Former gliding instructor Phil Pearce finds riding his motorbike more relaxing than driving a car and the 89-year-old can't see himself stopping any time soon.
Every fortnight or so, Phil takes his classic Kawasaki 650W for a 90-minute ride from Palmerston North to his family land in Rangitikei.
The aim – to check on possum bait stations and see how his daughter's extensive native replanting project is ticking over.
Phil's been baiting possum traps in this lowland stand of virgin podocarp beech forest for twenty-plus years.
Some of the other native trees are huge, he says, and believed to be over a thousand years old – "quite unusual for flat farming land."
Back in 1910, Phil's grandfather built a house in a natural clearing, luckily leaving a ring of bush around the clearing.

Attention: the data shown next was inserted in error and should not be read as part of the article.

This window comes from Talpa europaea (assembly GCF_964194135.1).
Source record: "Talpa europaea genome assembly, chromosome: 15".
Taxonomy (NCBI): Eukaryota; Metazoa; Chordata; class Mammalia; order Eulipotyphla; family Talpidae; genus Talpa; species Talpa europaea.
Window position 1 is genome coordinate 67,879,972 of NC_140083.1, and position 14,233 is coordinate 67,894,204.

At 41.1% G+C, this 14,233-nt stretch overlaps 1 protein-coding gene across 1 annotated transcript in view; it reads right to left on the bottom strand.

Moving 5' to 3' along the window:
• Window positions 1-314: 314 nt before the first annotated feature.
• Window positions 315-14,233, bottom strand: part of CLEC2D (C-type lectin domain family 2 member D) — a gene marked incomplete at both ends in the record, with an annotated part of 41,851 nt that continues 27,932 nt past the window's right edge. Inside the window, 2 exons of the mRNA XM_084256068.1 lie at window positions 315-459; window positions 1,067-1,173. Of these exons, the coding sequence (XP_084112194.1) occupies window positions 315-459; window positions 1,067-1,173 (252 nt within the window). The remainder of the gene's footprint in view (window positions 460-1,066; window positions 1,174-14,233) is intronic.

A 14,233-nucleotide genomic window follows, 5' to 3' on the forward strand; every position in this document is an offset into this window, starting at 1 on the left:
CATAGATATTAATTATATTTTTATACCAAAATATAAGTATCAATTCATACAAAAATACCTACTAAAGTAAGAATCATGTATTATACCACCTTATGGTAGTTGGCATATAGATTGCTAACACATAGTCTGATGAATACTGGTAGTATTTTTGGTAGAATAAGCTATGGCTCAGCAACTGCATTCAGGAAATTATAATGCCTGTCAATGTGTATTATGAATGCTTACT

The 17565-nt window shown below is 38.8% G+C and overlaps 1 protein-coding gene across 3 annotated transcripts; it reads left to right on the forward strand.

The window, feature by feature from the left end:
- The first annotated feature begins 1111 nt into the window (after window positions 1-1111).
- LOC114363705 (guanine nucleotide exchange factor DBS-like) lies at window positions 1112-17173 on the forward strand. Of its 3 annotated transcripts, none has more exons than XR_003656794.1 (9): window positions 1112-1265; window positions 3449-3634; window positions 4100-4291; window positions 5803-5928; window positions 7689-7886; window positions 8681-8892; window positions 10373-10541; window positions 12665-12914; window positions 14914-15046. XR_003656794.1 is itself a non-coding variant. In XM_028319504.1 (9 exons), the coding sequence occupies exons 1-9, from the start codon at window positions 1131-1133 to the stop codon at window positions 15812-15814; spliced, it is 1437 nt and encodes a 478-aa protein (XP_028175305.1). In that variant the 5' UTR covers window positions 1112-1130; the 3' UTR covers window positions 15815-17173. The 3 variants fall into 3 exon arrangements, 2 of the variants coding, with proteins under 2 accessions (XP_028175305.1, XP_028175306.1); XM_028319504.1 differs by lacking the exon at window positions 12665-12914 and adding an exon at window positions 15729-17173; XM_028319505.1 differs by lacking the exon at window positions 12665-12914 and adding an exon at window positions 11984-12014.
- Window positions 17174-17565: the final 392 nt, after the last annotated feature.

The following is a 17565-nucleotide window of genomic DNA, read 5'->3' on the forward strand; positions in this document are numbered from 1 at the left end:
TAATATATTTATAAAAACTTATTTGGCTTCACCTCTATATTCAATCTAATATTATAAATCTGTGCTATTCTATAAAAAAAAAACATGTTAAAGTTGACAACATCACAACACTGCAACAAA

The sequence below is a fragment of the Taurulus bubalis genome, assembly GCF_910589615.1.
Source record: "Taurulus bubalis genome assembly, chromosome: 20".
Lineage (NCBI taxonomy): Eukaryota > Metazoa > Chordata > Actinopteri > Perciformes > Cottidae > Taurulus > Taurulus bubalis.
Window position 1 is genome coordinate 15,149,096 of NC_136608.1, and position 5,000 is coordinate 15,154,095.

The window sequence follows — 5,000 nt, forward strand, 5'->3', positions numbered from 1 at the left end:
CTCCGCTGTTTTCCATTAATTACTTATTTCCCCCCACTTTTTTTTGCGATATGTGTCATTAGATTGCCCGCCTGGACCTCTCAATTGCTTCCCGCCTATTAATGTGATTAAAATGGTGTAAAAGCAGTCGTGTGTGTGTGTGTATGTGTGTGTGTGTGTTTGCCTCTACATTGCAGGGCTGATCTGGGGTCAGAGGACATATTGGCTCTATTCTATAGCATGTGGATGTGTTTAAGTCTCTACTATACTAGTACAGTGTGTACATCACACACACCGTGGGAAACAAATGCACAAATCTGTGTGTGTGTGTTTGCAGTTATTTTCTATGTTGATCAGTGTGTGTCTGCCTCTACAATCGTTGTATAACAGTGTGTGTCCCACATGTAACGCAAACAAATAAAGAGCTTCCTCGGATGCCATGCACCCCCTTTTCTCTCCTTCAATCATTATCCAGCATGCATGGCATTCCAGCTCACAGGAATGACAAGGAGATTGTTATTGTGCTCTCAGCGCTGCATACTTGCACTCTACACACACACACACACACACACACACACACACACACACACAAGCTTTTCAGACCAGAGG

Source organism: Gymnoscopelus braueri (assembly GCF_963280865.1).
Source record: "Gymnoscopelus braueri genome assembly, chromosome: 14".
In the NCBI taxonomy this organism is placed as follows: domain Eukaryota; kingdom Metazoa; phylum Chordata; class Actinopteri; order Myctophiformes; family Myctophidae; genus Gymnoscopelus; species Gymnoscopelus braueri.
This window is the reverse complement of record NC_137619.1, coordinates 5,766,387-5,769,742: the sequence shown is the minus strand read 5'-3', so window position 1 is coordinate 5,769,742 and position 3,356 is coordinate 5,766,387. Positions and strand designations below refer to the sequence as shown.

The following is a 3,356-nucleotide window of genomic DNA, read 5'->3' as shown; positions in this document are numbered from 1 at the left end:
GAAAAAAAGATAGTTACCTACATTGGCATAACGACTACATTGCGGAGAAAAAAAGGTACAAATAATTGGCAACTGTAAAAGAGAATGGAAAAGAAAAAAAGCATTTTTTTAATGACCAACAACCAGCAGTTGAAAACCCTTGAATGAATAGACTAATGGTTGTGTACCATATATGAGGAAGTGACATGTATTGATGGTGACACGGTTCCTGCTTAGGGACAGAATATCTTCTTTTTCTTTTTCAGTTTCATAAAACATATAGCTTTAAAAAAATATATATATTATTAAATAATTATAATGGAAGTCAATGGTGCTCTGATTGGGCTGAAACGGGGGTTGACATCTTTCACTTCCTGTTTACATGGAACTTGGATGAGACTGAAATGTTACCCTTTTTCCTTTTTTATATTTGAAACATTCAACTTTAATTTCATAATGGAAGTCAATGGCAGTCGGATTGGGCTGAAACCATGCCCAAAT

Phil's daughter Sally Pearce remembers her father talking about his dog seeing a possum for the first time on the property when he was about ten years old (during World War II).
At the time, no-one thought to shoot it.
"We had no idea what was coming, eh, I guess," Sally says.
"He [the dog] didn't know what to do with it," laughs Phil. "Never seen one before."
Now thanks to conscientious trapping work, possums are rarely seen on this special block of land.